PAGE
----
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Michael Mina Nov 16
VACCINES can work! Another phase 3 vaccine trial reports awesome results. This time, an estimated 94% efficacy 95 COVID19 detected: only 5! in the vaccine group and 90 in the placebo But like Pfizer results - need to take w caution... WHY? 1/
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Michael Mina Nov 16
Replying to @moderna_tx @pfizer
First, the amazing efficacy from phase 3 at this point for both and vaccines - both mRNA vaccines - is EXCEEDINGLY ENCOURAGING. These results show that these vaccines are eliciting the correct antibody bases responses to stop symptomatic infection! 2/
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Michael Mina
What I am worried about is the time scale of the trials thus far: The leading vaccines are presenting the spike protein to the human immune system. This makes sense! Immunize against spike and stop virus entry into the cells. 3/
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Michael Mina Nov 16
Replying to @michaelmina_lab
But that these vaccines are designed specifically around antibody based responses suggest these early phase 3 endpoints - which are detected within a couple of months of getting the vaccine - may be enjoying a major but temporary boost from the early vaccine effects 4/
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Michael Mina Nov 16
Replying to @michaelmina_lab
When you get an infection or a vaccine, the body makes a HUGE number of temporary antibody secreting cells called plasmablasts. These are evolutionarily “designed” to infuse a huge and robust antibody response capable of clearing an active infection 5/
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Michael Mina Nov 16
Replying to @michaelmina_lab
But over the month or so after the infection or vaccine, the plasmablasts have to die off - it is their fate. Over the coming weeks and months so too do the antibodies they produced. What remains after is usually a much smaller antibody producing cellular subset 6/
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Michael Mina Nov 16
Replying to @michaelmina_lab
So I am a bit hesitant to jump on board with the >90% efficacy results because the time scale of the phase 3 studies thus far match the time scale of the temporary plasmablast duration and the antibodies they produced... 7/
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Michael Mina Nov 16
Replying to @michaelmina_lab
So, w these early efficacy results, we may be measuring the effects of an impressive front line army that spins up in response to the vaccine - but then we should be careful not to assume the same efficacy persists to hold that line after most of the troops disappear! 8/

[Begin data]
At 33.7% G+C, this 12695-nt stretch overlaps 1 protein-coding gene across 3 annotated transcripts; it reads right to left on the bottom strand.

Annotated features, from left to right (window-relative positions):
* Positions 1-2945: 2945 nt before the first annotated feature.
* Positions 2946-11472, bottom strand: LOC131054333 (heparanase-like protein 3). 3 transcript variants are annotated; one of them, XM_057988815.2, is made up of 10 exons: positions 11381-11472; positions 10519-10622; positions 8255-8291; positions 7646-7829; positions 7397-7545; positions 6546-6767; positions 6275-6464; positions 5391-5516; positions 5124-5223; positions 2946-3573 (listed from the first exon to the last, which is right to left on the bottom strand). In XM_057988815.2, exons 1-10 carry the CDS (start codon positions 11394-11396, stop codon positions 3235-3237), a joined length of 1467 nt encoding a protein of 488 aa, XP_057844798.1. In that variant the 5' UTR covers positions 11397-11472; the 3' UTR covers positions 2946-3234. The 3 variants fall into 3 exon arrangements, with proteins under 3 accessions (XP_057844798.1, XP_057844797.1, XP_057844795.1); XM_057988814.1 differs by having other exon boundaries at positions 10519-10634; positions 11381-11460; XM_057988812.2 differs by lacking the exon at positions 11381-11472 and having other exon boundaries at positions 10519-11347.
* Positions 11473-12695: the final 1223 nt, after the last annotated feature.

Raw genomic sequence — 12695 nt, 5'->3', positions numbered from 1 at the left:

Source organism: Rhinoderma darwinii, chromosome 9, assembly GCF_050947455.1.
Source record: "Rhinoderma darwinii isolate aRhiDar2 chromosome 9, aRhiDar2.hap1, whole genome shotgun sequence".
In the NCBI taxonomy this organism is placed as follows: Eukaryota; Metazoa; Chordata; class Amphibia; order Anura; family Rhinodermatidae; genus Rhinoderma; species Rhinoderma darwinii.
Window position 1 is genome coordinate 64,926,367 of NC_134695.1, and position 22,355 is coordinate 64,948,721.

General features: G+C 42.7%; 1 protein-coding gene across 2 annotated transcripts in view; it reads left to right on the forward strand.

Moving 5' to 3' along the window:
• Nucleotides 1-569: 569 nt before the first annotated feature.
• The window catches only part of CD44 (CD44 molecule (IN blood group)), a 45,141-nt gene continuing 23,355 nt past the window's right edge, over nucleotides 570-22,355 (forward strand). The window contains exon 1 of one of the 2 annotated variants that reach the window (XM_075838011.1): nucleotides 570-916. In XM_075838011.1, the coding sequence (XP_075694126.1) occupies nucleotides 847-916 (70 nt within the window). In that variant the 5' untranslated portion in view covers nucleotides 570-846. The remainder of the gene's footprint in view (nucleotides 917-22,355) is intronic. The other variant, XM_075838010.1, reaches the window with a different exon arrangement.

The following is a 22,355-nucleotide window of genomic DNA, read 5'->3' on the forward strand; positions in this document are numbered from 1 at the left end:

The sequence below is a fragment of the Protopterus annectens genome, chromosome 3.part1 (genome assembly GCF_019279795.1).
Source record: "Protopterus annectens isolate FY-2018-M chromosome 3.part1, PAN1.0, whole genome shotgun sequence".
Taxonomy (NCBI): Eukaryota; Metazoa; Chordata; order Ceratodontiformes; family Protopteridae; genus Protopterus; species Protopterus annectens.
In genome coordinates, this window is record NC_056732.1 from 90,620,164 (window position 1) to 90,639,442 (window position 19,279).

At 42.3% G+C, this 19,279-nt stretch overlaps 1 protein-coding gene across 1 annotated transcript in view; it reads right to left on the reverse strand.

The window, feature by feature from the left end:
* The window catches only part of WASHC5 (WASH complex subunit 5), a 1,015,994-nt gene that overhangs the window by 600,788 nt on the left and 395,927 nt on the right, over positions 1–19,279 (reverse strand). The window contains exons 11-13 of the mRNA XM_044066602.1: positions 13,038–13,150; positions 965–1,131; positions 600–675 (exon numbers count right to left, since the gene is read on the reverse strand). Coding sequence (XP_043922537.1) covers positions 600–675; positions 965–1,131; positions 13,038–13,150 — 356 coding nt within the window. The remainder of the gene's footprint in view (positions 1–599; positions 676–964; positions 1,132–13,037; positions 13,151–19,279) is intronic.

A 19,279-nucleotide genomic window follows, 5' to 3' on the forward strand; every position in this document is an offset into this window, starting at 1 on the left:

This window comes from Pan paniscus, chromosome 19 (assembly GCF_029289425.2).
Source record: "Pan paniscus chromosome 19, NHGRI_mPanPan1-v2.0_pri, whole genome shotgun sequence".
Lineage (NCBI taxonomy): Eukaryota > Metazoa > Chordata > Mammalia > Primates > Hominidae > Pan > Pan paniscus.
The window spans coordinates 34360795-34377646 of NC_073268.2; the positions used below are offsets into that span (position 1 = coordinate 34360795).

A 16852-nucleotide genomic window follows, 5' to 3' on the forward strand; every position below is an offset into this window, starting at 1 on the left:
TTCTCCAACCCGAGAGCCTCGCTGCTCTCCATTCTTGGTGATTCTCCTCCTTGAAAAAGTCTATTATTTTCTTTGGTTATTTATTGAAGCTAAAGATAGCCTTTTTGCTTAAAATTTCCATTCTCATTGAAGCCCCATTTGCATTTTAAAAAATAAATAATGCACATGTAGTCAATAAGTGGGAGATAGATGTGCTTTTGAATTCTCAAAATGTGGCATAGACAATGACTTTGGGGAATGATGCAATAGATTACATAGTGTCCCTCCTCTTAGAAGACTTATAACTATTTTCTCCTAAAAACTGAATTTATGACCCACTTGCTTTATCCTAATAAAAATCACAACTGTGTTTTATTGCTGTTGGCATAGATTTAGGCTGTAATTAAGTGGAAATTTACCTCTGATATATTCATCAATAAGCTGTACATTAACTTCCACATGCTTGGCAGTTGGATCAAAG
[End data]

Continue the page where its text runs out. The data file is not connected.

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Michael Mina Nov 16
Replying to @michaelmina_lab
That all said - what these two vaccines show is they hit the nail on the head to find the right protein to immunize against! Only time and careful follow up will tell how much the >90% efficacy of the two vaccines holds after the early vaccine responses fade away. 9/
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Michael Mina Nov 16
Replying to @michaelmina_lab
This is btw generally why we must monitor durability of vaccine responses over time. And why we have to always be careful to interpret efficacy within the parameters of the data we have (here - early months post vaccine) Also - we don’t know about transmission blocking... 10/
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Michael Mina Nov 16
Replying to @michaelmina_lab
To learn about the actual benefits long term of the vaccine reaponse - it will take continued post market analysis. The controls will likely get the vaccine - so a new type of vaccine study that is not as well controlled will ensue to measure longer term effects. 11/
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Michael Mina Nov 16
Replying to @michaelmina_lab
Also - I’m not speaking in black and white terms here. Either way, immunity will likely persist. It’s not binary. B and T cells are produced At population level, we must wait to see if 94% efficacy to fully block symptomatic disease becomes 90% or if it becomes 50%, or 30% 12/
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Michael Mina Nov 16
Replying to @michaelmina_lab
And even if it becomes 50% to stop total symptomatic disease, it could remain 90% to stop severe disease. This, like testing and everything else is simply NOT a binary issue and also is NOT a simple issue meant for describing over Twitter.... 13/
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